Reckon with them - To reckon is to settle accounts. Here it means to inquire into their faithfulness, and to reward or punish them accordingly.

19. After a long time the lord of those servants cometh and reckoneth with them—That any one—within the lifetime of the apostles at least—with such words before them, should think that Jesus had given any reason to expect His Second Appearing within that period, would seem strange, did we not know the tendency of enthusiastic, ill-regulated love of His appearing ever to take this turn. God, in the day of judgment, will call all men to account for those gifts which he hath given them, how they have used the days of life, the measures of health, their knowledge, wit, memory, understanding, their wealth, estate, honours, dignities, relations, all their natural or acquired habits, all their enjoyments, &c., for the honour of his name, and the advantage of their own souls.

After a long time, the Lord of these servants cometh,.... Either in a providential way, by a fit of illness, or in a time of persecution, and awakens the conscience, and calls them to give an account of their stewardship; or by death, when their trading or working time is over, and they become accountable for their whole conduct, throughout their ministrations; or rather, at the last judgment, when all must appear before the judge of quick and dead, ministers as well as others, and give an account of their gifts, and the use of them, to their Lord, from whom they have received them, and whose servants they profess to be. Which coming of his is after a long time; for seventeen hundred years are now past, and he is not yet come; which is a long time in man's account, though not in God's account, with whom a thousand years are as one day; and in the apprehension of the saints, who love long for, and hasten to, the coming of Christ, are desirous of it, and impatient for it. But though it may seem long, he will certainly come: he stays long, to give time to his laborious ministers to exercise all those gifts he has bestowed upon them, and to leave slothful ones without excuse. It is not to be inferred from his delay, that he will not come: he is not unmindful of his promise, or slack concerning it; though he tarries long, he will not tarry beyond the appointed time; at the end he will come, though it is long first:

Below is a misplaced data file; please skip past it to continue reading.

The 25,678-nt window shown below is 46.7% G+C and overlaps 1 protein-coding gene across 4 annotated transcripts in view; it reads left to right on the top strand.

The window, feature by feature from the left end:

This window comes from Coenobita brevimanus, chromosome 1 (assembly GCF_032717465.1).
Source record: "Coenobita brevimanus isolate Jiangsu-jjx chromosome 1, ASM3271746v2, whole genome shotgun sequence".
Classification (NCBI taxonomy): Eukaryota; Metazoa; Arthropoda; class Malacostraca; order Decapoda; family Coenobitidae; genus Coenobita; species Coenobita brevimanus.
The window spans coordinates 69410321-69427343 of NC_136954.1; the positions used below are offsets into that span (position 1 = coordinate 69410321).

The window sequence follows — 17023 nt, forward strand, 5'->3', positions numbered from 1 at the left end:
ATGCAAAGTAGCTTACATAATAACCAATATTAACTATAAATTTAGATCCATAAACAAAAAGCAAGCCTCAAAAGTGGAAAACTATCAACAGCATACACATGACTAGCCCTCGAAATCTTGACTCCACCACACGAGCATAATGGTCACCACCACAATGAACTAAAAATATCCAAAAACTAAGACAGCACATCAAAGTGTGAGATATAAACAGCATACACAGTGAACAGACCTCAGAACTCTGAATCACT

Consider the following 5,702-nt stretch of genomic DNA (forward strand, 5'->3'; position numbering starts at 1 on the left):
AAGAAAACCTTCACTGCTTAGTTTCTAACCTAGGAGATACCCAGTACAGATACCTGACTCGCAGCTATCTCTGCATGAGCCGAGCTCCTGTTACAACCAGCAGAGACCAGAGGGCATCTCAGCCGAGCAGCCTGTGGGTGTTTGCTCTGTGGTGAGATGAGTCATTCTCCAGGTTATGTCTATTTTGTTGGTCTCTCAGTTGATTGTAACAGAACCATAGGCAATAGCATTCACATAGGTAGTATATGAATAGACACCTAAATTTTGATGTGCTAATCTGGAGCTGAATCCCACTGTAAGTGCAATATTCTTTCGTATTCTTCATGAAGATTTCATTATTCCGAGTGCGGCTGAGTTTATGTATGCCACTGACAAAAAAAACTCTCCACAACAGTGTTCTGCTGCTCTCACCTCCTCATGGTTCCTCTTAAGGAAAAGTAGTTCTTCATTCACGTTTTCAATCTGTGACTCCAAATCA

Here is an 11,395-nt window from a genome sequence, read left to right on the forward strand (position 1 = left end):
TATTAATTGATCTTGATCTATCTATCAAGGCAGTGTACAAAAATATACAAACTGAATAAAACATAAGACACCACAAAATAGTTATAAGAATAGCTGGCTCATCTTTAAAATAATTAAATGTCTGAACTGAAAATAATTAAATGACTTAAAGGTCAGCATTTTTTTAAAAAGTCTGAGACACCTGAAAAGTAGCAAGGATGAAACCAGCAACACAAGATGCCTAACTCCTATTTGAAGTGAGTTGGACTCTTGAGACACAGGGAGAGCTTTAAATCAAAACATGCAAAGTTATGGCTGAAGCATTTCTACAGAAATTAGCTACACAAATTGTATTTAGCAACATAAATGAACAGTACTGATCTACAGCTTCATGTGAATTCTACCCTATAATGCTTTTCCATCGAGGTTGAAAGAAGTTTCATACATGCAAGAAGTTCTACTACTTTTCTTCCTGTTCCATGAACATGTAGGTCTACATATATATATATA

and reckoneth with them; what talents they received from him, what they had done with them, and what they had gained by them. The things that ministers of the word are intrusted with, are things of value; the Gospel is a pearl of great price, or rich treasure, that is put into their earthen vessels; it is the unsearchable riches of Christ; gifts to preach it are spiritual, and preferable to gifts of nature, and providence; and the souls of men committed to their care, are of great worth and esteem with Christ; nor are any of these their own, but Christ's, and therefore must give an account of them: this shows both the awfulness and usefulness of the Gospel ministry.

After a long time the lord of those servants cometh, and reckoneth with them.
Matthew 25:19-23.

19. After a long time] Another hint that the second coming of Christ would be long deferred.

reckoneth with them] In order to have his stipulated share of the profits.

Matthew 25:19. Μετὰ δὲ χρόνον πολὺν, but after a long time) So that there had been time enough to double the capital entrusted. The quickness of the Lord’s Advent is not absolute.

Verse 19. - After a long time. The interval between Christ's ascension and his second advent (ver. 5) is long in men's view, though Christ can say, "Lo, I come quickly" (Revelation 3:11, etc.). And reckoneth with them (Matthew 18:23). The opportunity of labouring for Christ in the earthly life is ended at death; but the reckoning is reserved for the parousia - the coming of the Lord. The matter in the parable is concerned with the past actions of the servants of Christ (ver. 14); about the final judgment of the rest of the world nothing is here expressly said, though certain inferences must be drawn from analogous proceedings. Matthew 25:19